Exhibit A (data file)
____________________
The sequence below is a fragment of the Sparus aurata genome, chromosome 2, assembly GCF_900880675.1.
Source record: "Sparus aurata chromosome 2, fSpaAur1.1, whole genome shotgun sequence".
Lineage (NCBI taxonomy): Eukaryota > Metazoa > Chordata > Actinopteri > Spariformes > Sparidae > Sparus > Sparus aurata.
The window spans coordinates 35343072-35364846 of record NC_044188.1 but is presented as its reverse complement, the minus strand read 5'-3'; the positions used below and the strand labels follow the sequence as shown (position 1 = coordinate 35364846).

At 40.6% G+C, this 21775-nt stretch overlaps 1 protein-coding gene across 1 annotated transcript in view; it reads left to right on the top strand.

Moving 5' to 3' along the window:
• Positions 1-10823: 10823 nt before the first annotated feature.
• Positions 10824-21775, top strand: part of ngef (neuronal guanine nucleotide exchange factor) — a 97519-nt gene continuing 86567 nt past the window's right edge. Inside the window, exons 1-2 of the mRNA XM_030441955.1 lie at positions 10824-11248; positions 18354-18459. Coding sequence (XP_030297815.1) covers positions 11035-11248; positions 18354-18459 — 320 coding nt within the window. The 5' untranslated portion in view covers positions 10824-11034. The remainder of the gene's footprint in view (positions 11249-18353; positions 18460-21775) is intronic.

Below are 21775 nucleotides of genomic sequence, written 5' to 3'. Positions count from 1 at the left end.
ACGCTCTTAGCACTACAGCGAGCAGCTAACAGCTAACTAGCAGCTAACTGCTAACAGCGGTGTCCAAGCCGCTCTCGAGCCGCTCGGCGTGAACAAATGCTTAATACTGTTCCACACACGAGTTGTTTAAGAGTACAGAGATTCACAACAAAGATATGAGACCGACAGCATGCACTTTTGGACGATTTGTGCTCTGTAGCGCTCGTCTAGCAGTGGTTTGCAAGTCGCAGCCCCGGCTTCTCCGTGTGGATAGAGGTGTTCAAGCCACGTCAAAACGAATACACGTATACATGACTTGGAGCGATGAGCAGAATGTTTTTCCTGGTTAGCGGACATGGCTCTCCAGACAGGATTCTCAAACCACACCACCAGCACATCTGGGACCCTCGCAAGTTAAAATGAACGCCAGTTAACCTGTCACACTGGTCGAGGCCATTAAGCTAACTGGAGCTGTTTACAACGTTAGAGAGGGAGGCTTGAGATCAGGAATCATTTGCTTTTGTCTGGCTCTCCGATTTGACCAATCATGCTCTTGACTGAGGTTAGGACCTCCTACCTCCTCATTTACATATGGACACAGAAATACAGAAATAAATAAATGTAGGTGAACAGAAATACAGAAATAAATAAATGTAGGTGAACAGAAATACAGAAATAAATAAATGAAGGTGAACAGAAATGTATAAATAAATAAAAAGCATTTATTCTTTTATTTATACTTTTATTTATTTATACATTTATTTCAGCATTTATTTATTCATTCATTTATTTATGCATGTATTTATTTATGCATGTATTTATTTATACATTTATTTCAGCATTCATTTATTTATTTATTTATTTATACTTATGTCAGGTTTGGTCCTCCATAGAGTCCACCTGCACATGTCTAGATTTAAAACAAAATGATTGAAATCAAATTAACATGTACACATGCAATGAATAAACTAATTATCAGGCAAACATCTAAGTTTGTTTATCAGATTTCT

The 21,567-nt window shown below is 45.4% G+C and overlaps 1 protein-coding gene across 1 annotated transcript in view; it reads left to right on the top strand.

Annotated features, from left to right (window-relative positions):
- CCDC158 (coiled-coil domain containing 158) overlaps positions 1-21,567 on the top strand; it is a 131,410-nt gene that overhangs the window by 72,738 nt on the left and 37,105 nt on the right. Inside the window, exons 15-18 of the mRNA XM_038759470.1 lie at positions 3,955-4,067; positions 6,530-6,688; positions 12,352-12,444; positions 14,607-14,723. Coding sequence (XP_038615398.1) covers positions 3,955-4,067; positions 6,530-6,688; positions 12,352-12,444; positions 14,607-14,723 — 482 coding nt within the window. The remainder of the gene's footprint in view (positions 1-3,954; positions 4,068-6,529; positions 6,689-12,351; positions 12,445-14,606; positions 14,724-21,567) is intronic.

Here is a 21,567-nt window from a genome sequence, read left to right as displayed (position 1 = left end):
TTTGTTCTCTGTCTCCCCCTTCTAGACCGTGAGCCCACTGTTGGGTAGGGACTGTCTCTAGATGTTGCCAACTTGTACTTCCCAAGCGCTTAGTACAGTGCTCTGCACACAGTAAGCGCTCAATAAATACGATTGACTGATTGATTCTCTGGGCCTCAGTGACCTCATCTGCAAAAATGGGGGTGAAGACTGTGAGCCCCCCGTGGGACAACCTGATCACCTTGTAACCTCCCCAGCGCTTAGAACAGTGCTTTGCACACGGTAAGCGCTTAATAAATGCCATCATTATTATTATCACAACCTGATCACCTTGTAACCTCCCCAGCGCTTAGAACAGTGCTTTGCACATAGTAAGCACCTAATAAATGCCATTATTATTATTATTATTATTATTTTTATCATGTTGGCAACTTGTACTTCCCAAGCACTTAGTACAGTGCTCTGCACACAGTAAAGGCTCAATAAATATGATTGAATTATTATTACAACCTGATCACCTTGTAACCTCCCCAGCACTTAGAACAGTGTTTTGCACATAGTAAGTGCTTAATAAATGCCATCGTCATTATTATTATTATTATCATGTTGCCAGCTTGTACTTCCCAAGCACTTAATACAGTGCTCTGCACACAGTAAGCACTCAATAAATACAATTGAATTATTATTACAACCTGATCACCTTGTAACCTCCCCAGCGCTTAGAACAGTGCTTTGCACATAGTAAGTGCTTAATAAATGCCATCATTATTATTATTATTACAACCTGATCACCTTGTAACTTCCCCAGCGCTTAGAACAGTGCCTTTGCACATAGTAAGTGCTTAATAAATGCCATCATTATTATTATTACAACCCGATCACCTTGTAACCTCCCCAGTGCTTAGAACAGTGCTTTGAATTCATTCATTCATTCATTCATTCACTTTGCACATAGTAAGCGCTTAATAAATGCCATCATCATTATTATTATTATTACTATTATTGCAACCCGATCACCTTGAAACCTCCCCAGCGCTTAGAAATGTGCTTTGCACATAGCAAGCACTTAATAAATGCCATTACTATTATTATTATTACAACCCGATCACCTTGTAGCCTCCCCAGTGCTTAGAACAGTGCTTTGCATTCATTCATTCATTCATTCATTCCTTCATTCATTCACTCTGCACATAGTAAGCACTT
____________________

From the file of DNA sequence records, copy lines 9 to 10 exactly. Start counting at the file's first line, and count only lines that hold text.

Below are 21775 nucleotides of genomic sequence, written 5' to 3'. Positions count from 1 at the left end.
ACGCTCTTAGCACTACAGCGAGCAGCTAACAGCTAACTAGCAGCTAACTGCTAACAGCGGTGTCCAAGCCGCTCTCGAGCCGCTCGGCGTGAACAAATGCTTAATACTGTTCCACACACGAGTTGTTTAAGAGTACAGAGATTCACAACAAAGATATGAGACCGACAGCATGCACTTTTGGACGATTTGTGCTCTGTAGCGCTCGTCTAGCAGTGGTTTGCAAGTCGCAGCCCCGGCTTCTCCGTGTGGATAGAGGTGTTCAAGCCACGTCAAAACGAATACACGTATACATGACTTGGAGCGATGAGCAGAATGTTTTTCCTGGTTAGCGGACATGGCTCTCCAGACAGGATTCTCAAACCACACCACCAGCACATCTGGGACCCTCGCAAGTTAAAATGAACGCCAGTTAACCTGTCACACTGGTCGAGGCCATTAAGCTAACTGGAGCTGTTTACAACGTTAGAGAGGGAGGCTTGAGATCAGGAATCATTTGCTTTTGTCTGGCTCTCCGATTTGACCAATCATGCTCTTGACTGAGGTTAGGACCTCCTACCTCCTCATTTACATATGGACACAGAAATACAGAAATAAATAAATGTAGGTGAACAGAAATACAGAAATAAATAAATGTAGGTGAACAGAAATACAGAAATAAATAAATGAAGGTGAACAGAAATGTATAAATAAATAAAAAGCATTTATTCTTTTATTTATACTTTTATTTATTTATACATTTATTTCAGCATTTATTTATTCATTCATTTATTTATGCATGTATTTATTTATGCATGTATTTATTTATACATTTATTTCAGCATTCATTTATTTATTTATTTATTTATACTTATGTCAGGTTTGGTCCTCCATAGAGTCCACCTGCACATGTCTAGATTTAAAACAAAATGATTGAAATCAAATTAACATGTACACATGCAATGAATAAACTAATTATCAGGCAAACATCTAAGTTTGTTTATCAGATTTCT